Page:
While those who act in accordance with persuasion instead of force are guiltless of any wrong doing in that particular thing, there is no guarantee that those who are acted upon through loving persuasion will actually repent of their wrong doing. But, as it pertains practically, persuasion has a much higher success rate than force in the long-term. While force might yield temporary results it is the nature of the human spirit to resist force and thus force ultimately fails. On the other hand, when persuasion and truth are paired the results are everlasting. As it pertains morally, persuasion is the only just method of using power and influence that are positive in nature. Force is only justified when it is negative—as an act of defense of last resort.

Mark Skousen (author, professor and statesman) wrote a pamphlet titled Persuasion vs. Force in which he argued that persuasion is the morally justified use of power. President Hinckley received this pamphlet and replied in letter:

Dear Brother Skousen, I have read with appreciation your pamphlet, “Persuasion vs. Force.” Would that the world and its leaders might follow the philosophies set forth therein. As I read it I thought of the 121 Section of the Doctrine and Covenants verses 39–44. Keep speaking along these lines. It is a message that needs constant repetition.

Sincerely,

Gordon B. Hinckley

The moral use of power through persuasion also passes the Benson Test—that is that we can only delegate to government the powers which we have as individuals. If a person doesn’t have the moral authority to force their neighbor to live by their dietary code then they are not morally justified in delegating that authority to government. That is why legislating vices is wrong. A person would not be justified barging into their neighbor’s home, confiscating their mind altering substances, destroying their contraceptives, and taking their money to pay for someone else’s education and retirement. Yet, there are many who feel justified in imposing their moral codes under the banner of government, in the name of morality but in the reality of mob-rule. Though their intentions are usually pure—to rid the world of evil—they unintentionally perpetuate the very thing they aim to annihilate. How are their methods any more justified than the crusaders who wished to bring people to Christ? Whose plan was it to force all mankind to be righteous? Conversely, whose plan was it to allow man their agency and to use love and persuasion to win them back? (Moses 4:1-2)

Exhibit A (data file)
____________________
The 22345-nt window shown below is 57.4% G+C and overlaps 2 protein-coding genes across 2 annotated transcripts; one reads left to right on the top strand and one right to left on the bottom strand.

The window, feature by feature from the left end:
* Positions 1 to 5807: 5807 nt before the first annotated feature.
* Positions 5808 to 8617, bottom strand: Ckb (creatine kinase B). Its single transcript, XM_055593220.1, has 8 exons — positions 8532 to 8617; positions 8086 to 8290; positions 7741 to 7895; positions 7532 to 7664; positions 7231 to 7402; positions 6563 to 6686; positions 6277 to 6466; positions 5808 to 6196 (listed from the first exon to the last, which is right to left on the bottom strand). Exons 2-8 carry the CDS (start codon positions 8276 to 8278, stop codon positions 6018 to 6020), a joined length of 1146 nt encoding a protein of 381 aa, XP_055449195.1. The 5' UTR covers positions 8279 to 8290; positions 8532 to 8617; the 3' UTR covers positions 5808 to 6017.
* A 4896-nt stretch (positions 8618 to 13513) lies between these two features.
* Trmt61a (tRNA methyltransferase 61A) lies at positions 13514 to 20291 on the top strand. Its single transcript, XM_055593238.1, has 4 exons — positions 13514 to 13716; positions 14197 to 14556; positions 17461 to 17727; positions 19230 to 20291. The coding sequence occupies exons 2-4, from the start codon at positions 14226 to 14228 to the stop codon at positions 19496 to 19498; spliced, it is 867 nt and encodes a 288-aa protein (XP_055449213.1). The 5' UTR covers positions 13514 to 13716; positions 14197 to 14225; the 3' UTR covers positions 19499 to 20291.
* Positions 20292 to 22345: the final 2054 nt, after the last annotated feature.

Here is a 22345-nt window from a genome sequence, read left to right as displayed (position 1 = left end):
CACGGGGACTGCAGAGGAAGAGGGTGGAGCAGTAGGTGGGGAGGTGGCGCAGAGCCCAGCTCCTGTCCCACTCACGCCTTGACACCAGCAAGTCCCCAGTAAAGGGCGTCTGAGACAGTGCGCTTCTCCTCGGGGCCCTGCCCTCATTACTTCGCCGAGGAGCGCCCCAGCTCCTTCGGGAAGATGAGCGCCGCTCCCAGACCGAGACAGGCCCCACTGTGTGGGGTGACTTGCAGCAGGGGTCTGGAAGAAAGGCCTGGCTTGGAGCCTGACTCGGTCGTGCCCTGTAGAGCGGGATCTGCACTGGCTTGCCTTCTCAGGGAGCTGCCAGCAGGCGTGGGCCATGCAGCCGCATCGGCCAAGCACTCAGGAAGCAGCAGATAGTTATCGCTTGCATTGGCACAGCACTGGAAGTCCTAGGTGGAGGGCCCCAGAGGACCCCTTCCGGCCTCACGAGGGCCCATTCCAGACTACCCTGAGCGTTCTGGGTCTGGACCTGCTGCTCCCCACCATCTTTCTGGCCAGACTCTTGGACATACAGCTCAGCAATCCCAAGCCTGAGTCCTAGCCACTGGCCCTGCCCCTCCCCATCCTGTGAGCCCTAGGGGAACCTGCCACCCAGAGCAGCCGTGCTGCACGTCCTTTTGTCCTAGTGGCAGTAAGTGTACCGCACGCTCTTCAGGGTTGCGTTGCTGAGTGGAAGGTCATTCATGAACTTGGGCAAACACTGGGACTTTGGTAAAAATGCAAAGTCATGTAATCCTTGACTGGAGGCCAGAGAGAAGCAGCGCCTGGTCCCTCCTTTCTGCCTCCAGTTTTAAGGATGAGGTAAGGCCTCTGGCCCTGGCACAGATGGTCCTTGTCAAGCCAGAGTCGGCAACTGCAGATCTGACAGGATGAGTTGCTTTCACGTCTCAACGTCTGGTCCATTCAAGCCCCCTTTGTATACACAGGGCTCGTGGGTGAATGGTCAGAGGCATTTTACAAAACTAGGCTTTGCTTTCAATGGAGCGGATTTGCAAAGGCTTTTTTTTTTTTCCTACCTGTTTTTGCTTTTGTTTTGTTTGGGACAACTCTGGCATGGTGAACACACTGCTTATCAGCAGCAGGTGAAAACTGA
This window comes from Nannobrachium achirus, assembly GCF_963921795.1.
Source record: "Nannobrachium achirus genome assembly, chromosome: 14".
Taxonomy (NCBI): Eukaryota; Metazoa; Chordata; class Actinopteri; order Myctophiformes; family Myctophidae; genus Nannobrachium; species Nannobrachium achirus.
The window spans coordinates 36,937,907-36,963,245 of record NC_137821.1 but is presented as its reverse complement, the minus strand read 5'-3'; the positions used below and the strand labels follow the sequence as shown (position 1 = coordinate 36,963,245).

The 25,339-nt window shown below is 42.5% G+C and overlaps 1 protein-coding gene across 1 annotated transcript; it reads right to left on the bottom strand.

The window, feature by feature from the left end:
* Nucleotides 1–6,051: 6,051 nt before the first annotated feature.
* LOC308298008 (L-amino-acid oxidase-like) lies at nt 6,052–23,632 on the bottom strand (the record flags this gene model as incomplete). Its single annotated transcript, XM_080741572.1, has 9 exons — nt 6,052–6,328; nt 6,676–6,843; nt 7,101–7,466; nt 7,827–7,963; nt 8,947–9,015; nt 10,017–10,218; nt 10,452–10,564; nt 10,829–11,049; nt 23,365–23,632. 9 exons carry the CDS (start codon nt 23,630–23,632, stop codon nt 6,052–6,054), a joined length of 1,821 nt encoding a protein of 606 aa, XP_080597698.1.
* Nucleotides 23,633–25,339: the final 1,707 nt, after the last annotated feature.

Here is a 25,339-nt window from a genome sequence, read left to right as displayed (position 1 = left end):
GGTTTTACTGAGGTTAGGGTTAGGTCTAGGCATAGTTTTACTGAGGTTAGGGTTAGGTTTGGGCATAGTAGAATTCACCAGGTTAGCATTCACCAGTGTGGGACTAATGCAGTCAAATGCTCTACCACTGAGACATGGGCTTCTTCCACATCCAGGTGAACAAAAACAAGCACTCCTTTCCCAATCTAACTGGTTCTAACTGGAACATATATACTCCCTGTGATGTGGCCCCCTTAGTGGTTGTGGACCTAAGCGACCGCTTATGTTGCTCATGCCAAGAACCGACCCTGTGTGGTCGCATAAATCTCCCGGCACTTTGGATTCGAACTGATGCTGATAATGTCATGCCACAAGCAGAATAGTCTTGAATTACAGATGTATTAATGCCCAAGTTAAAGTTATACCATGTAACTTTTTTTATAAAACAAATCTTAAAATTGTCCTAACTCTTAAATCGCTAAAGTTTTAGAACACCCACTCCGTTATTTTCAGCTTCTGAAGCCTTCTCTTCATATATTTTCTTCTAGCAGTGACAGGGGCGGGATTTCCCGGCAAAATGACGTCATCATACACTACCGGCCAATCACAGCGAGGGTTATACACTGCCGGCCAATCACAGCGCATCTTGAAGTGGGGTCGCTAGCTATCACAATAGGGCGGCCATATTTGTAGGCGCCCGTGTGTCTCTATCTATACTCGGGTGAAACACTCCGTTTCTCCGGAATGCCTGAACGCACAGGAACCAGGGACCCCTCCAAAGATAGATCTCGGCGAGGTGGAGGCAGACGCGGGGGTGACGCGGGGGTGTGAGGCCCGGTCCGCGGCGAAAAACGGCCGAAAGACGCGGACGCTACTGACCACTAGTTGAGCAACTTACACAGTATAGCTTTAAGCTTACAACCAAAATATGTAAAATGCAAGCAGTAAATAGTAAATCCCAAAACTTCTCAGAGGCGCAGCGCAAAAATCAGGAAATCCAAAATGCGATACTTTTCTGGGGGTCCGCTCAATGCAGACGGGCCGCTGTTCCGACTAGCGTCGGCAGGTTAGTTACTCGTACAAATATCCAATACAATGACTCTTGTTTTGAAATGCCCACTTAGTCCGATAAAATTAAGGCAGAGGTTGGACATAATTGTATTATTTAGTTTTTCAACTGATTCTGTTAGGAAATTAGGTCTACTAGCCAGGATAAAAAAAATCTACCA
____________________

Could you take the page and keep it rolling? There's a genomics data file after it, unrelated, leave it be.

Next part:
Not only is it immoral to make laws forbidding vices, it doesn’t make practical sense either. Prohibition in the 1920’s and the war on drugs since the 1970’s serve as sufficient examples of why punishing vices through force is expensive, impractical, and unsustainable.

There are a myriad of reasons why people support liberty or freedom of choice. Some are good and some are bad. George Albert Smith taught many important lessons in his creed. One of them being that loving persuasion ought to be used instead of force (D&C 121:39-42). Freedom is an empty vessel. With what freedom we have we should fill it with good things. The more freedom- the greater our capacity to do good. The more good we do- the fuller our joy.

Know this, that ev’ry soul is free
To choose his life and what he’ll be;
For this eternal truth is giv’n:
That God will force no man to heav’n.
He’ll call, persuade, direct aright,
And bless with wisdom, love, and light,
In nameless ways be good and kind,
But never force the human mind.
(Know This, That Every Soul Is Free)